A Contribution toward Understanding the Biospherical Significance of Antarctic Ozone Depletion

Citation:
Lubin, D, Mitchell BG, Frederick JE, Alberts AD, Booth CR, Lucas T, Neuschuler D.  1992.  A Contribution toward Understanding the Biospherical Significance of Antarctic Ozone Depletion. Journal of Geophysical Research-Atmospheres. 97:7817-7828.

Date Published:

May

Keywords:

effective ultraviolet-radiation, environment, hole, mcmurdo-station, palmer-station, productivity, uv-radiation

Abstract:

Measurements of biologically active UV radiation made by the National Science Foundation (NSF) scanning spectroradiometer (UV-monitor) at Palmer Station. Antarctica, during the Austral springs of 1988, 1989, and 1990 are presented and compared. Column ozone abundance above Palmer Station is computed from these measurements using a multiple wavelength algorithm. Two contrasting action spectra (biological weighting functions) are used to estimate the biologically relevant (dose from the spectral measurements: a standard weighting function for damage to DNA, and a new action spectrum representing the potential for photosynthesis inhibition in Antarctic phytoplankton. The former weights only UV-B wavelengths (280-320 nm) and gives the most weight to wavelengths shorter than 300 nm, while the latter includes large contributions out to 355 nm. The latter is the result of recent Antarctic field work and is relevant in that phytoplankton constitute the base of the Antarctic food web. The modest ozone hole of 1988, in which the ozone abundance above Palmer Station never fell below 200 Dobson units (DU), brought about summerlike doses of DNA-effective UV radiation 2 months early, but UV doses which could inhibit photosynthesis in phytoplankton did not exceed a clear-sky "maximum normal" dose for that time of year. The severe ozone holes of 1989 and 1990, in which the ozone abundance regularly fell below 200 DU, brought about increases in UV surface irradiance weighted by either action spectrum. Ozone abundances and dose-weighted irradiances provided by the NSF UV-monitor are used to derive the radiation amplification factors (RAFs) for both DNA-effective irradiance and phytoplankton-effective irradiance. The RAF for DNA-effective irradiance is nonlinear in ozone abundance and is in excess of the popular "two for one" rule, while the RAF for phytoplankton-effective irradiance approximately follows a "one for one" rule.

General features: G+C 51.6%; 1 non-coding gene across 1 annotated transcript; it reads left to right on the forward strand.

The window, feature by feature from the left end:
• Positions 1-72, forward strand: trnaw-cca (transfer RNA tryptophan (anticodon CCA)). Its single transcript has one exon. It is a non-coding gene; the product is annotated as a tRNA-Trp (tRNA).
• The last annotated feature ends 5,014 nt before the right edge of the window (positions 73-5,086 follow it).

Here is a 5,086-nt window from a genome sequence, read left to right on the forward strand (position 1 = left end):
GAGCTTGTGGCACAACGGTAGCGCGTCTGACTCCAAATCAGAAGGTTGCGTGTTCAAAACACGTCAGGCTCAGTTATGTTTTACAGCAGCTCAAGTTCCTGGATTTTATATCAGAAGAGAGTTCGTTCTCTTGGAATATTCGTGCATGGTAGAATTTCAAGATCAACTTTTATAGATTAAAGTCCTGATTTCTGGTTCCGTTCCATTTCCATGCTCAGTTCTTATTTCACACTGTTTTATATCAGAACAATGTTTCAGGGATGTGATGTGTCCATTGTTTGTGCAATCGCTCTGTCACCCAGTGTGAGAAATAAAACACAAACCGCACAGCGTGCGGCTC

Notes:

n/a

Website

DOI:

10.1029/91JD01400